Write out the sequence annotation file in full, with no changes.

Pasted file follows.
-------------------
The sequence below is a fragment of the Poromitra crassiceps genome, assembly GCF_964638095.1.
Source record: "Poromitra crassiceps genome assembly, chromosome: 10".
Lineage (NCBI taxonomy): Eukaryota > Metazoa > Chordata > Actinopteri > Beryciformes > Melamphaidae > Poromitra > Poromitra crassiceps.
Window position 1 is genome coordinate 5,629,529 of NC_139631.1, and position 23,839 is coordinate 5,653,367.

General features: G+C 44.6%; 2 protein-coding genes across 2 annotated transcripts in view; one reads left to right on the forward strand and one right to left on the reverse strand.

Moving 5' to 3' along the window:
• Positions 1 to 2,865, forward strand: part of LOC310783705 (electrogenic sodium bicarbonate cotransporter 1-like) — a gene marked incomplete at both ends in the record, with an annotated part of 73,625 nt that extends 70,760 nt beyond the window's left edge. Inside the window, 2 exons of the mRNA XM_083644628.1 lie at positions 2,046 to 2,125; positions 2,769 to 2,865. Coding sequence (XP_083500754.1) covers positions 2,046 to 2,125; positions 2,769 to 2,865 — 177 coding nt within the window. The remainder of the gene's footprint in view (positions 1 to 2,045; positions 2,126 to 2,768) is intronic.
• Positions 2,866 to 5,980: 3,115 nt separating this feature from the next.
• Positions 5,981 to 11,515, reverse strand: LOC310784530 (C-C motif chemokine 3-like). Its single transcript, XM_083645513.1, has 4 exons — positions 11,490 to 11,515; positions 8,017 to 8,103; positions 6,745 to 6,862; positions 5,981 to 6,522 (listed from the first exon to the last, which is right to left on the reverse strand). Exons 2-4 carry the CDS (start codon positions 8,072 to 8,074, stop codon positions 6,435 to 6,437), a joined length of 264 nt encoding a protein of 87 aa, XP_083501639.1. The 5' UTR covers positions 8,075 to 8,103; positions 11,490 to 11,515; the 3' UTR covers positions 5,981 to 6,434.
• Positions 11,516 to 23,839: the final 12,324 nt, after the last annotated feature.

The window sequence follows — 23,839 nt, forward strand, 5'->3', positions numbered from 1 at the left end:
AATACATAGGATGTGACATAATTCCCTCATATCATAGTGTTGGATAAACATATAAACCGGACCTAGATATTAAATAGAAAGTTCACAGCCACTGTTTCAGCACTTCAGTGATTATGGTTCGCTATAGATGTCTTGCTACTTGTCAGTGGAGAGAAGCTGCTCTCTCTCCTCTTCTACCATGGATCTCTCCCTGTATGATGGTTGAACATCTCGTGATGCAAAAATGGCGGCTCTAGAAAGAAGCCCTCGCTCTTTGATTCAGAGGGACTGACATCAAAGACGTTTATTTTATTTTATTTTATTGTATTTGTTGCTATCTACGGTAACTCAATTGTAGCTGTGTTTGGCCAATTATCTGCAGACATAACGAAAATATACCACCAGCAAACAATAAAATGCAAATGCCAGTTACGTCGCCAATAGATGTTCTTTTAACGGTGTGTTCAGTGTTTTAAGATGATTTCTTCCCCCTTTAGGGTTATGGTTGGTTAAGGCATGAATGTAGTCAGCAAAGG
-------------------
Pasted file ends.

The sequence below is a fragment of the Poromitra crassiceps genome, assembly GCF_964638095.1.
Source record: "Poromitra crassiceps genome assembly, chromosome: 10".
Lineage (NCBI taxonomy): Eukaryota > Metazoa > Chordata > Actinopteri > Beryciformes > Melamphaidae > Poromitra > Poromitra crassiceps.
Window position 1 is genome coordinate 5,629,529 of NC_139631.1, and position 23,839 is coordinate 5,653,367.

General features: G+C 44.6%; 2 protein-coding genes across 2 annotated transcripts in view; one reads left to right on the forward strand and one right to left on the reverse strand.

Moving 5' to 3' along the window:
• Positions 1 to 2,865, forward strand: part of LOC310783705 (electrogenic sodium bicarbonate cotransporter 1-like) — a gene marked incomplete at both ends in the record, with an annotated part of 73,625 nt that extends 70,760 nt beyond the window's left edge. Inside the window, 2 exons of the mRNA XM_083644628.1 lie at positions 2,046 to 2,125; positions 2,769 to 2,865. Coding sequence (XP_083500754.1) covers positions 2,046 to 2,125; positions 2,769 to 2,865 — 177 coding nt within the window. The remainder of the gene's footprint in view (positions 1 to 2,045; positions 2,126 to 2,768) is intronic.
• Positions 2,866 to 5,980: 3,115 nt separating this feature from the next.
• Positions 5,981 to 11,515, reverse strand: LOC310784530 (C-C motif chemokine 3-like). Its single transcript, XM_083645513.1, has 4 exons — positions 11,490 to 11,515; positions 8,017 to 8,103; positions 6,745 to 6,862; positions 5,981 to 6,522 (listed from the first exon to the last, which is right to left on the reverse strand). Exons 2-4 carry the CDS (start codon positions 8,072 to 8,074, stop codon positions 6,435 to 6,437), a joined length of 264 nt encoding a protein of 87 aa, XP_083501639.1. The 5' UTR covers positions 8,075 to 8,103; positions 11,490 to 11,515; the 3' UTR covers positions 5,981 to 6,434.
• Positions 11,516 to 23,839: the final 12,324 nt, after the last annotated feature.

The window sequence follows — 23,839 nt, forward strand, 5'->3', positions numbered from 1 at the left end:
AATACATAGGATGTGACATAATTCCCTCATATCATAGTGTTGGATAAACATATAAACCGGACCTAGATATTAAATAGAAAGTTCACAGCCACTGTTTCAGCACTTCAGTGATTATGGTTCGCTATAGATGTCTTGCTACTTGTCAGTGGAGAGAAGCTGCTCTCTCTCCTCTTCTACCATGGATCTCTCCCTGTATGATGGTTGAACATCTCGTGATGCAAAAATGGCGGCTCTAGAAAGAAGCCCTCGCTCTTTGATTCAGAGGGACTGACATCAAAGACGTTTATTTTATTTTATTTTATTGTATTTGTTGCTATCTACGGTAACTCAATTGTAGCTGTGTTTGGCCAATTATCTGCAGACATAACGAAAATATACCACCAGCAAACAATAAAATGCAAATGCCAGTTACGTCGCCAATAGATGTTCTTTTAACGGTGTGTTCAGTGTTTTAAGATGATTTCTTCCCCCTTTAGGGTTATGGTTGGTTAAGGCATGAATGTAGTCAGCAAAGG